This is rather big news for real estate attorneys in
A brief summary of the new law is as follows:
Permits a court to decide that a party who prevails on an adverse possession claim must pay certain taxes levied on the property that were paid by another party or that went unpaid.
Allows a court to award costs and reasonable attorneys' fees to the prevailing party in an action asserting title to real property by adverse possession if the court decides such an award is equitable and just.
The actual attorney’s fees provision reads as follows:
“(3) The prevailing party in an action asserting title to real property by adverse possession may request the court to award costs and reasonable attorneys' fees. The court may award all or a portion of costs and reasonable attorneys' fees to the prevailing party if, after considering all the facts, the court determines such an award is equitable and just.”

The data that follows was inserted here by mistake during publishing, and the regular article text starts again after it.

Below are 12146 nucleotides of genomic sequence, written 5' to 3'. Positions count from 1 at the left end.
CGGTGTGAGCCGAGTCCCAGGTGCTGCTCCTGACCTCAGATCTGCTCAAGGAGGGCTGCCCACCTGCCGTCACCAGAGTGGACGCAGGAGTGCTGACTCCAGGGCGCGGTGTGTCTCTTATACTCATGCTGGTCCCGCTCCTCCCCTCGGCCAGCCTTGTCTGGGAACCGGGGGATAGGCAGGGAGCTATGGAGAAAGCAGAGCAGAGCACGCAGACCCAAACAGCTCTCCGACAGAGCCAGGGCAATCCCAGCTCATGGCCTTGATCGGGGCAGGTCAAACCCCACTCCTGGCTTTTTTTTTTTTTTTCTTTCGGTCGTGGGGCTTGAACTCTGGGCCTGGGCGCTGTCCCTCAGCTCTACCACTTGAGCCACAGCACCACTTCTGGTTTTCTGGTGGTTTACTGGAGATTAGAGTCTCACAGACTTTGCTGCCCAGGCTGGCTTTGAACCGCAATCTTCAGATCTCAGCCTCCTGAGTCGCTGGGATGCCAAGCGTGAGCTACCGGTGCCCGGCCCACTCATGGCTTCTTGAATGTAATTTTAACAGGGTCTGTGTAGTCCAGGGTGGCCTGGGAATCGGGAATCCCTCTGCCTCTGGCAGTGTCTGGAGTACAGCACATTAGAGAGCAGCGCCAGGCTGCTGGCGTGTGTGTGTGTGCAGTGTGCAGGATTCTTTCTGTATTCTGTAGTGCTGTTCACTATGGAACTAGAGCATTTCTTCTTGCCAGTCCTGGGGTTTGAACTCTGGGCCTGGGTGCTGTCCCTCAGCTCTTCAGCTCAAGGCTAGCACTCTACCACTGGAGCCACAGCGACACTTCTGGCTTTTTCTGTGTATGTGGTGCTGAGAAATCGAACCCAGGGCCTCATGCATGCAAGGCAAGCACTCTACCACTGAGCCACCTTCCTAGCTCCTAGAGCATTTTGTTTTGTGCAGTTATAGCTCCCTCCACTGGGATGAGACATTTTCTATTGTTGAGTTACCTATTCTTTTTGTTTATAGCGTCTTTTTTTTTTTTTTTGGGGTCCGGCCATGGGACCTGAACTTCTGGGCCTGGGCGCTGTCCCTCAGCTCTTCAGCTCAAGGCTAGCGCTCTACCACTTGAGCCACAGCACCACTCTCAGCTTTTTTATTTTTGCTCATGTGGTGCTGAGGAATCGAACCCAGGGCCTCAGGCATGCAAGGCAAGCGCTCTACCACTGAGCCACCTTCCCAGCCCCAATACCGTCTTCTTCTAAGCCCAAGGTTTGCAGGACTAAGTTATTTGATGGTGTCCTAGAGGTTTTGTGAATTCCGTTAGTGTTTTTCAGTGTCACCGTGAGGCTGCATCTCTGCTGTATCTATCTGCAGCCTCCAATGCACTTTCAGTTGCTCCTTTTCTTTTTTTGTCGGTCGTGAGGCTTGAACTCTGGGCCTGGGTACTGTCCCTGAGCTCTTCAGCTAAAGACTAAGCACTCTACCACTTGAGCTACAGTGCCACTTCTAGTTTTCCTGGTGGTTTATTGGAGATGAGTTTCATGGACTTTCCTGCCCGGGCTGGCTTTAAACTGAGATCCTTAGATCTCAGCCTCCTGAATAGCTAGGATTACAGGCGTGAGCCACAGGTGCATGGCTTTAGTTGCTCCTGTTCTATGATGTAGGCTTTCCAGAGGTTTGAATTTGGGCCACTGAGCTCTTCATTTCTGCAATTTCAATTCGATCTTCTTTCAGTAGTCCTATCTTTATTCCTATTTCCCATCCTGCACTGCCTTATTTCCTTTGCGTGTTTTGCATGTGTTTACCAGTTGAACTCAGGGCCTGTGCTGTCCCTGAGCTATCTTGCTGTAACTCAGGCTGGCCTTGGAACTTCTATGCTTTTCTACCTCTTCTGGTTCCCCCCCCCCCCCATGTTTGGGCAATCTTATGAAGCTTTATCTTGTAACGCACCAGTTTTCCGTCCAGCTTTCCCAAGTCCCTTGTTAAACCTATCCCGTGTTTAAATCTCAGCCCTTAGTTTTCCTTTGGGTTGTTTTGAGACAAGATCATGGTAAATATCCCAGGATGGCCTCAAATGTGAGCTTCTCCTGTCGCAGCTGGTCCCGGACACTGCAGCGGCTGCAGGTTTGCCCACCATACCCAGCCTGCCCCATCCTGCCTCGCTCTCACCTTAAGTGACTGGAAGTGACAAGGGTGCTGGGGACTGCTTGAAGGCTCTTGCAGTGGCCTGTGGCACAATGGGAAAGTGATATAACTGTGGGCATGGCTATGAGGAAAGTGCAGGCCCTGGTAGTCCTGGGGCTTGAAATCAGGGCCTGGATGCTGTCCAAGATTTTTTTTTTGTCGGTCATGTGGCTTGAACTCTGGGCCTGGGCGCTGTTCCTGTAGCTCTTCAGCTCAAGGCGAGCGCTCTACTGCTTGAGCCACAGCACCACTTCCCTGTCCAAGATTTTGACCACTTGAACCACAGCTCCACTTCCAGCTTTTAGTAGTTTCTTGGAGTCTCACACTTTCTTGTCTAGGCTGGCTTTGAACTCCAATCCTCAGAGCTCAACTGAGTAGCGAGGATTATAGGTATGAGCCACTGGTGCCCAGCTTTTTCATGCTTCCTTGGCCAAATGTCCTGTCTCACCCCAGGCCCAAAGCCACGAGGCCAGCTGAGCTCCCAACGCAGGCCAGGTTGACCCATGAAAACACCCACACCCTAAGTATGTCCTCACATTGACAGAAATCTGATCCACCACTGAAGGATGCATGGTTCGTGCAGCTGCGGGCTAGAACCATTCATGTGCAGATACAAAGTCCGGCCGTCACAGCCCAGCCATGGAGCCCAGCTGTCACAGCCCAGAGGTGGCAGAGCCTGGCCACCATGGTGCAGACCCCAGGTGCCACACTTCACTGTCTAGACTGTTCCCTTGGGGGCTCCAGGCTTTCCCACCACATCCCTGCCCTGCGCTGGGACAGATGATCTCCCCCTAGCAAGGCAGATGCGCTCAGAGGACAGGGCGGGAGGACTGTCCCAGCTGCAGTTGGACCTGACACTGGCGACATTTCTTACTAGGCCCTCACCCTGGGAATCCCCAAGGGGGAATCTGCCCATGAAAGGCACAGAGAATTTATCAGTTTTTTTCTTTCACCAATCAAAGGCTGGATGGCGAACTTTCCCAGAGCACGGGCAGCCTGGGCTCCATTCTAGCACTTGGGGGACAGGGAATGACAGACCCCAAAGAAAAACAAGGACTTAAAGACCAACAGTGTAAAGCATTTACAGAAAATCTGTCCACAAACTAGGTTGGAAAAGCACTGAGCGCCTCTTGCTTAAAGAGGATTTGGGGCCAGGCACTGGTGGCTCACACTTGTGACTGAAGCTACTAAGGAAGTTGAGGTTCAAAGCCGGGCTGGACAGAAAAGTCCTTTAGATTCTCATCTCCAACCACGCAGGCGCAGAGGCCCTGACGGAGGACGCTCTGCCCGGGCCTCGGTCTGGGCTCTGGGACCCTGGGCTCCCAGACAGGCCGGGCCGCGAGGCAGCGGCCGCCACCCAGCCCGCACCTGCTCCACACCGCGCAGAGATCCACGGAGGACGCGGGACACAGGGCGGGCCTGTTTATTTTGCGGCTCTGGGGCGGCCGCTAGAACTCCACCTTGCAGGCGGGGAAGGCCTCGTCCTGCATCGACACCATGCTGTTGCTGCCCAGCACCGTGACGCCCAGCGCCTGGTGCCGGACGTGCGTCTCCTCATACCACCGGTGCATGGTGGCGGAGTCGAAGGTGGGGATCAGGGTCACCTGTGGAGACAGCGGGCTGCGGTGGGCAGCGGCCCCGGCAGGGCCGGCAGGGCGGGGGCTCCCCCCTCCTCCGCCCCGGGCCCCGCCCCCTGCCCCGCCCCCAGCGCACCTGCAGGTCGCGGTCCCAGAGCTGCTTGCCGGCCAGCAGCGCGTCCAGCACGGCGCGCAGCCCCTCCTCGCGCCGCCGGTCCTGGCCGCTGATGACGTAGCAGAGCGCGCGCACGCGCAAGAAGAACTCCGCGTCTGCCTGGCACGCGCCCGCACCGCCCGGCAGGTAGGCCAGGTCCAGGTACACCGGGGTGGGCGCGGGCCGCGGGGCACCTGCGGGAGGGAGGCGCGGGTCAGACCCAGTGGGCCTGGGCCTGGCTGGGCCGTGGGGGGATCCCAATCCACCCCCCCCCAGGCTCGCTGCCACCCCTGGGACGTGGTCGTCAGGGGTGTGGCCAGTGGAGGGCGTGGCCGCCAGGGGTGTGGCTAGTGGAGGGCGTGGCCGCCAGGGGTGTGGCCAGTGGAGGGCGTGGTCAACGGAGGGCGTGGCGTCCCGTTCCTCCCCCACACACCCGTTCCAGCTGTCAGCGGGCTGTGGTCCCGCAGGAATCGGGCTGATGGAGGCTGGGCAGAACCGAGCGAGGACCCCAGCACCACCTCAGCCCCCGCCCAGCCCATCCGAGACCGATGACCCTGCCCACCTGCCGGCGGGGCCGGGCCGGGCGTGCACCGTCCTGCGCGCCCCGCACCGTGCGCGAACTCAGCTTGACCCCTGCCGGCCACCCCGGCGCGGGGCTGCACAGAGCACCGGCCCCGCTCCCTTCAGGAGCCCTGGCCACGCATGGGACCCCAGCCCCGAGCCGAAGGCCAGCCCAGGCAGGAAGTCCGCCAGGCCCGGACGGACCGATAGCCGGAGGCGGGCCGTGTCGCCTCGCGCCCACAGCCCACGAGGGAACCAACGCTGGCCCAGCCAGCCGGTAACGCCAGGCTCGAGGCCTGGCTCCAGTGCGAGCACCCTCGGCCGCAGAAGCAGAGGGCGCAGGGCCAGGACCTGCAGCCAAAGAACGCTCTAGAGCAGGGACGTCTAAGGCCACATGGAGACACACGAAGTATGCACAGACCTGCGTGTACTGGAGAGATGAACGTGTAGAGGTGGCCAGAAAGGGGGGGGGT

If you are unfamiliar with adverse possession, and happen to find yourself in a boundary line dispute with a neighbor you will want to contact a real estate attorney. In the most simplest of explanations, adverse possession can allow another to take ownership of property if they use the property for a period of over ten years, without the true owner making a claim or granting permission of the use. In general terms, in order to establish a claim to property by adverse possession, the claimant must establish open use, continuous use (10 years), exclusive use (keep others out), adverse use (no permission) and notorious use (known to others). Chaplin v. Sanders, 100 Wn. P.2d 853,676 P.2d 431(1984). In determining your property rights you should consider consulting with a real estate attorney.